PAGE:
Bond Dealers of America (BDA) deploys a variety of advocacy, educational, informational and grassroots tools to influence the policy-making process and promote a more efficient market. Regulatory authorities in Washington recognize us as an authority on technical issues and market trends. Through a variety of events and forums, our members have the opportunity to meet regulators, policymakers and legislators to discuss market and business challenges. Our federal Political Action Committee supports legislators who work to advance policies that improve the fixed income markets.
Regulatory Advocacy Issues
FINRA and MSRB’s Retail Confirmation Markup Disclosure Rules
In November 2016, the SEC approved the MSRB’s and FINRA’s retail confirmation disclosure rules that will require dealers to disclose a markup for certain retail trades. The rules are effective on May 14, 2018. BDA member firms discussed the cost and complexity of automating the “waterfall” concept for corporate, Agency, and municipal securities trades for retail investors in meetings with the SEC, FINRA, and MSRB throughout the first half of 2017 in order to prepare dealers for the 2018 compliance date.
BDA Letter to the Treasury Department on Capital Markets Regulatory Reform
The Treasury Department is currently working on a series of policy papers examining the U.S. financial regulatory system, including U.S. capital markets regulation. In August 2017, the BDA submitted a letter to the Secretary of the Treasury, which highlighted concerns with U.S. broker-dealer industry consolidation and explained specific concerns with MSRB and FINRA retail confirmation rules and the mortgage margin amendments for FINRA Rule 4210. The Treasury report will be the first statement with policy specifics and recommendations related to the U.S. capital markets by the Trump Administration.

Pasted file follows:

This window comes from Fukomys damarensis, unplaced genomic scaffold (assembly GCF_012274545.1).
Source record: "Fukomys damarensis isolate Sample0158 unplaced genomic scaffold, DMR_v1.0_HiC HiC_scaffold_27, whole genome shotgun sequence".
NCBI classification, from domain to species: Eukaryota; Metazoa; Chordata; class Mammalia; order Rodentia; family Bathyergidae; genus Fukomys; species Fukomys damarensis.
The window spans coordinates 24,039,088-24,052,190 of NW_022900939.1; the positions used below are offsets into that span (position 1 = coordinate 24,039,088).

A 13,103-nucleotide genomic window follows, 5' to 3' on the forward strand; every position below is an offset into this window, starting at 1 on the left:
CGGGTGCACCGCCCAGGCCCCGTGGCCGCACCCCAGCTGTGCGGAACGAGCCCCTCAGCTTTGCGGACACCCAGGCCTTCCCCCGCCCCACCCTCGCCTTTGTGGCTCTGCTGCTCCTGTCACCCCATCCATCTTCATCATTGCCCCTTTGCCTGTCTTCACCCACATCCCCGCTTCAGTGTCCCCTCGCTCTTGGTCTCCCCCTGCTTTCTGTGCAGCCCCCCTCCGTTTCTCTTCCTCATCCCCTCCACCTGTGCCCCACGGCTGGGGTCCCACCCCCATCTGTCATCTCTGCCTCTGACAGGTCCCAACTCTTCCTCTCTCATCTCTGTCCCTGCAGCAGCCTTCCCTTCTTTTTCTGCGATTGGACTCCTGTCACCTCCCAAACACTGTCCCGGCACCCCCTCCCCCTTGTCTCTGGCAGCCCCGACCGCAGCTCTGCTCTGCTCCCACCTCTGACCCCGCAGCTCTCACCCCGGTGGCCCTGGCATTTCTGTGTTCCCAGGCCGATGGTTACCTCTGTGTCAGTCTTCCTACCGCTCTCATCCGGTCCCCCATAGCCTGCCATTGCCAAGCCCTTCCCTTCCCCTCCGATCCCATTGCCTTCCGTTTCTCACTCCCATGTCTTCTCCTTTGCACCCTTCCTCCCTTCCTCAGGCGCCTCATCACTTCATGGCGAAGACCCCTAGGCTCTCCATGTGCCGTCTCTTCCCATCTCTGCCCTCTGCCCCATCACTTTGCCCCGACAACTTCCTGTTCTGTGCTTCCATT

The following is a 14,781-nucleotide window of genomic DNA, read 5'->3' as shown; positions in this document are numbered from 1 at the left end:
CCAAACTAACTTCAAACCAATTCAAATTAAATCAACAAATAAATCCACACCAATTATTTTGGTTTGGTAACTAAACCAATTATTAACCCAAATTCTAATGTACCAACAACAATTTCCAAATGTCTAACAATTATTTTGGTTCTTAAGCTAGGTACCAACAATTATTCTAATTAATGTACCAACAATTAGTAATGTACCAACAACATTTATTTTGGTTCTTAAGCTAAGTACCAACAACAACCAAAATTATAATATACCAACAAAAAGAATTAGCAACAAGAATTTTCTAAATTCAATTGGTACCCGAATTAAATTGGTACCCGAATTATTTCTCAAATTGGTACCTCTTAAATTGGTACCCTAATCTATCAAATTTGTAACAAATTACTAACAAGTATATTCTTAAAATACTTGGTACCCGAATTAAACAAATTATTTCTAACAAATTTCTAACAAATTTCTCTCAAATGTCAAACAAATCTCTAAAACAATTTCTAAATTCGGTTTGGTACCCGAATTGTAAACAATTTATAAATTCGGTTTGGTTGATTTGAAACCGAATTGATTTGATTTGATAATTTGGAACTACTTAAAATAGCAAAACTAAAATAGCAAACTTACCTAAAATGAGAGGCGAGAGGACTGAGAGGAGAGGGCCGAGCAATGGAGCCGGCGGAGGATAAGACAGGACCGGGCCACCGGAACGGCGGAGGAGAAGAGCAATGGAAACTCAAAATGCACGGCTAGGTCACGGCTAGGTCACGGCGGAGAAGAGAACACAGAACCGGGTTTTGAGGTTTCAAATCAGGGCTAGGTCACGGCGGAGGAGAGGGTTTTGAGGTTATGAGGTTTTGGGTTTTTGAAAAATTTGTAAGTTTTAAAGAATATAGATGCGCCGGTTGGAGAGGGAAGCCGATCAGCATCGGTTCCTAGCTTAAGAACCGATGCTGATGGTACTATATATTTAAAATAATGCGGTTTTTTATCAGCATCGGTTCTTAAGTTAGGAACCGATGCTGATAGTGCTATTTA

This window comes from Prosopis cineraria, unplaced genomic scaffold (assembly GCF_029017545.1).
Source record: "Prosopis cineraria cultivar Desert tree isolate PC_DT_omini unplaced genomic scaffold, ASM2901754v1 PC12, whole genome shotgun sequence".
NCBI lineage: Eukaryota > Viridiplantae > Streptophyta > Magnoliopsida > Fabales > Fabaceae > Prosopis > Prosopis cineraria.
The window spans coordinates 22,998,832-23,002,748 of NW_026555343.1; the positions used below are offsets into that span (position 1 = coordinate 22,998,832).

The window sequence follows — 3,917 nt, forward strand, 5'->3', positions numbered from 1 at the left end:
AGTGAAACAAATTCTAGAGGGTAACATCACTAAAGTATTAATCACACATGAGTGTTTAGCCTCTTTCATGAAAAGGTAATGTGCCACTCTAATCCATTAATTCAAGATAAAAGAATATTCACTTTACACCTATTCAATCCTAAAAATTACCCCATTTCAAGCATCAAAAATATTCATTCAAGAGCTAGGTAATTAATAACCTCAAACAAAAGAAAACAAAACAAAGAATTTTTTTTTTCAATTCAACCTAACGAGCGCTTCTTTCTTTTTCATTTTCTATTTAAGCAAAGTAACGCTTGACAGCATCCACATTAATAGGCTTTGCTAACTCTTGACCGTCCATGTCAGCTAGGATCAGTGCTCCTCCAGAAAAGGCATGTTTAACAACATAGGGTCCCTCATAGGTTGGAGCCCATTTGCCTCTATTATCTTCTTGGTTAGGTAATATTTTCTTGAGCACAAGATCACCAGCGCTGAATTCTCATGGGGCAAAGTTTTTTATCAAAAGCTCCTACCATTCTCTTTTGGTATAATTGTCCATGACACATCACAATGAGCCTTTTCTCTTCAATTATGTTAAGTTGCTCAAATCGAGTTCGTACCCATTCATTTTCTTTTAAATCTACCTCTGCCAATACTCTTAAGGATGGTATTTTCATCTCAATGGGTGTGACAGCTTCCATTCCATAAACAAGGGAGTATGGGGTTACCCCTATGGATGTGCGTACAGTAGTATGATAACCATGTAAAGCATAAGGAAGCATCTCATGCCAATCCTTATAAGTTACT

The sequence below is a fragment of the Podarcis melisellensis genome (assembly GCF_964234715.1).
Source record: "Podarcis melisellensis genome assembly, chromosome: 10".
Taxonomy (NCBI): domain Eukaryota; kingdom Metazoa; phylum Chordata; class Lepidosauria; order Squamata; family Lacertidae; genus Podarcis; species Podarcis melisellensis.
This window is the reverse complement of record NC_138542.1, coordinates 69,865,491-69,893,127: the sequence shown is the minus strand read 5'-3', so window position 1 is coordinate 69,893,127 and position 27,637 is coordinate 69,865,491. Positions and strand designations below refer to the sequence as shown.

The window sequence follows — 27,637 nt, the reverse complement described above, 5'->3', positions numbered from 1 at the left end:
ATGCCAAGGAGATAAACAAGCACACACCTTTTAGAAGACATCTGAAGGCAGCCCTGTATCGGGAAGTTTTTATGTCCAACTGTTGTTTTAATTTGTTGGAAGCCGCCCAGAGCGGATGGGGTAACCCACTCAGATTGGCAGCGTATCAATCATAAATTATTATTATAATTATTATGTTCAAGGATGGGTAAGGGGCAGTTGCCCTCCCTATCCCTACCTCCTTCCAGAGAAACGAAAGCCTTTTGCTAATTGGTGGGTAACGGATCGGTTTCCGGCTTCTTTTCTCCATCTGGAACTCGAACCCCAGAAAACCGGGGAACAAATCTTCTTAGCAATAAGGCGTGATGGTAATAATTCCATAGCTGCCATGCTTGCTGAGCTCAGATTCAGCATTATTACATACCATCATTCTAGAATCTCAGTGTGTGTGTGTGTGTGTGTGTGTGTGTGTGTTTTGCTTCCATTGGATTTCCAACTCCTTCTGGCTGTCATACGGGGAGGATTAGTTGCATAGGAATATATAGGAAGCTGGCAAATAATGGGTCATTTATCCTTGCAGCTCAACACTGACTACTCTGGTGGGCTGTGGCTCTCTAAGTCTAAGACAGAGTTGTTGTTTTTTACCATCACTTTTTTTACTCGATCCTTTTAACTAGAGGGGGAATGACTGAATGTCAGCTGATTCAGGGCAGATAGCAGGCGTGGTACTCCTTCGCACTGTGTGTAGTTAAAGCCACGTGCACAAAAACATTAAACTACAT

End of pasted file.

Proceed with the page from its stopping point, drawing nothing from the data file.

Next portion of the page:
FINRA Mortgage Security Margin Amendments
In October 2015, FINRA filed proposed amendments with the SEC to Rule 4210 to establish margin requirements for transactions in TBAs, specified pools, and collateralized mortgage obligations. FINRA amended the rule three times, including changes BDA recommended to increase to the allowable gross open position limit and the minimum margin transfer threshold, and to permit risk limits for advisor accounts to be made at the advisor level. The SEC approved the rule in June 2016. In August 2017, BDA submitted a letter to FINRA, which highlighted BDA member compliance questions and resubmitted a recommendation for amending the rule to reduce the competitive burdens caused by the rule, especially for middle-market dealers.
MSRB’s Minimum Denomination Rule Filing with the SEC
BDA submitted two comment letters to the MSRB stating that proposed MSRB Rule G-49 should be focused on issuances with ‘minimum authorized denominations’ of $100,000 or greater. The MSRB filed its minimum denomination rule with the SEC in February 2017, but later withdrew the proposal and stated that it would continue to work on amendments to the minimum denomination rule. In September 2017, the BDA will continue the discussion with the MSRB as it considers amendments to MSRB Rule G-15 and will advocate for regulatory alternatives to reduce regulatory burdens in the municipal securities market.
SEC’s Proposed Amendments to Rule 15c2-12